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Michael Steinhardt is resolutely a man of the old school. He founded his first hedge before George Soros, in 1967, when Bill Ackman and Dan Loeb were still in diapers and before David Einhorn was even born. His sense of humor is defiantly Catskills kitsch, and his sensibilities around women are allegedly equally antediluvian. And while his peers’ and contemporaries’ taste in art run toward the contemporary and cutting edge, Steinhardt himself is a lover of antiquities. And when he saw something particularly fetching and ancient, well, he (allegedly) did what it took to get it.

Authorities began looking into a Bull's Head statue stolen from Lebanon during the country's civil war, determining that Steinhardt had other looted artifacts at his apartment and office, according to prosecutors….

Items seized include the Stag's Head Rhyton, a ceremonial vessel depicting a stag's head which dates to 400 BCE. It came to market after looting in Milas, Turkey, and is valued at $3.5 million today, according to the DA's statement.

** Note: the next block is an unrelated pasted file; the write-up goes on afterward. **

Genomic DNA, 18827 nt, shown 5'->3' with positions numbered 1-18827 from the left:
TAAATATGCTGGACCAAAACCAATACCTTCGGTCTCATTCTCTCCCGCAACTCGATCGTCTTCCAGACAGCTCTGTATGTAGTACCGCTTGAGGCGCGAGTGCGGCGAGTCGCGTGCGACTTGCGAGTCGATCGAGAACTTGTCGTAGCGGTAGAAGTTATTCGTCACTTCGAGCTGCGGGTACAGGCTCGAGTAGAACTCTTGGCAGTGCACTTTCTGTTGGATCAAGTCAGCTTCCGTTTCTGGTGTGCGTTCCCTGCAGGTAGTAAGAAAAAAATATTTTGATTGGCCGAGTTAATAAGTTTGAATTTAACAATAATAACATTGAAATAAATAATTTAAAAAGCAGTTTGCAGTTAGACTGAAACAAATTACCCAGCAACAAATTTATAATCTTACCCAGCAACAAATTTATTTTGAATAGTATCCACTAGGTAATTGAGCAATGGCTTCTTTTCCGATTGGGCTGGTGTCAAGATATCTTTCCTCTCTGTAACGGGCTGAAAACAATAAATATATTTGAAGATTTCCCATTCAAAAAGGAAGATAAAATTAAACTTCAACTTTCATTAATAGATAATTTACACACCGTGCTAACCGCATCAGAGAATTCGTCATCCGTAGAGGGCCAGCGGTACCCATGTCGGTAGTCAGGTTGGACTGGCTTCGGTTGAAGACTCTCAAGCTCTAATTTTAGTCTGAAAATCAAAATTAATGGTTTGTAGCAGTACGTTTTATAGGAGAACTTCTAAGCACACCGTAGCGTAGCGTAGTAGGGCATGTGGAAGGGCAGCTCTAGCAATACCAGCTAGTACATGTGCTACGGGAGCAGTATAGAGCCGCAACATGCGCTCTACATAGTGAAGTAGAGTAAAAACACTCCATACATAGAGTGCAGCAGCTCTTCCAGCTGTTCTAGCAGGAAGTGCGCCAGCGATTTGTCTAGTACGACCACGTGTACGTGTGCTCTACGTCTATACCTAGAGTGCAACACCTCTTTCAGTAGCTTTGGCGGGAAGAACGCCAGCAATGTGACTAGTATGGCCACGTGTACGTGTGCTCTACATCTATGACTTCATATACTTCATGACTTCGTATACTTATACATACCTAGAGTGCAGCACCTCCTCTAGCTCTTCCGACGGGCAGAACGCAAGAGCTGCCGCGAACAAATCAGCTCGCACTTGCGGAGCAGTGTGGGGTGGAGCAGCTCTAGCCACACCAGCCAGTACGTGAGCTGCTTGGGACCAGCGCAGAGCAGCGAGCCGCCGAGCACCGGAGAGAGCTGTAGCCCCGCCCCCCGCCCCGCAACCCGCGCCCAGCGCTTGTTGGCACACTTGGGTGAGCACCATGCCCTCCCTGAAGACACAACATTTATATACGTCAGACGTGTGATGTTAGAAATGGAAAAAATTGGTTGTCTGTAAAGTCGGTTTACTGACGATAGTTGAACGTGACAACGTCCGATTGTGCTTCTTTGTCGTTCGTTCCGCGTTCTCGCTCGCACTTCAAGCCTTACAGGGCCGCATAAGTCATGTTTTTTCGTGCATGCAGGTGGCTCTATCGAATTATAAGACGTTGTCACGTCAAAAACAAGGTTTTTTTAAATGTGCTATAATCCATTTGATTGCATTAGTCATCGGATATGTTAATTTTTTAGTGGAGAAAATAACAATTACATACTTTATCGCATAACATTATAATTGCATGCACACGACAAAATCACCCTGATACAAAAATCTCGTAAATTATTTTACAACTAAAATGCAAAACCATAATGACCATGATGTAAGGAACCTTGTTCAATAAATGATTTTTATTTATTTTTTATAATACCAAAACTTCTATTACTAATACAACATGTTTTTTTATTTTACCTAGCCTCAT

Another is the Larnax, a chest from Crete, Greece, used to hold human remains. It dates from 1400-1200 BCE and is valued at $1 million, said the Manhattan DA's office.

Squirreling away 180 stolen artifacts worth some $70 million on the Upper East Side seems very serious, indeed, but even here he is a man of the old school. Just as when the Feds had him dead to rights on two-year Treasurys manipulation 30 years ago, once again Steinhardt knows that settlement is the better part of valor.

Steinhardt's lawyers, Andrew J. Levander and Theodore V. Wells Jr, said in a statement to CNN Tuesday that their client was pleased the DA's investigation had concluded without any charges "and that items wrongfully taken by others will be returned to their native countries."

Steinhardt agreed to the return all 180 seized artifacts to their rightful owners, according to Vance, who said this was a quicker resolution than going to trial.

That being said, much to his chagrin, no doubt, and in a fatal blow to his favorite hobby, Steinhardt is breaking some new ground here.

"Finally, this agreement establishes that Steinhardt will be subject to an unprecedented lifetime ban on acquiring antiquities," said Vance.

New York billionaire Michael Steinhardt surrenders $70 million of stolen ancient art [CNN]

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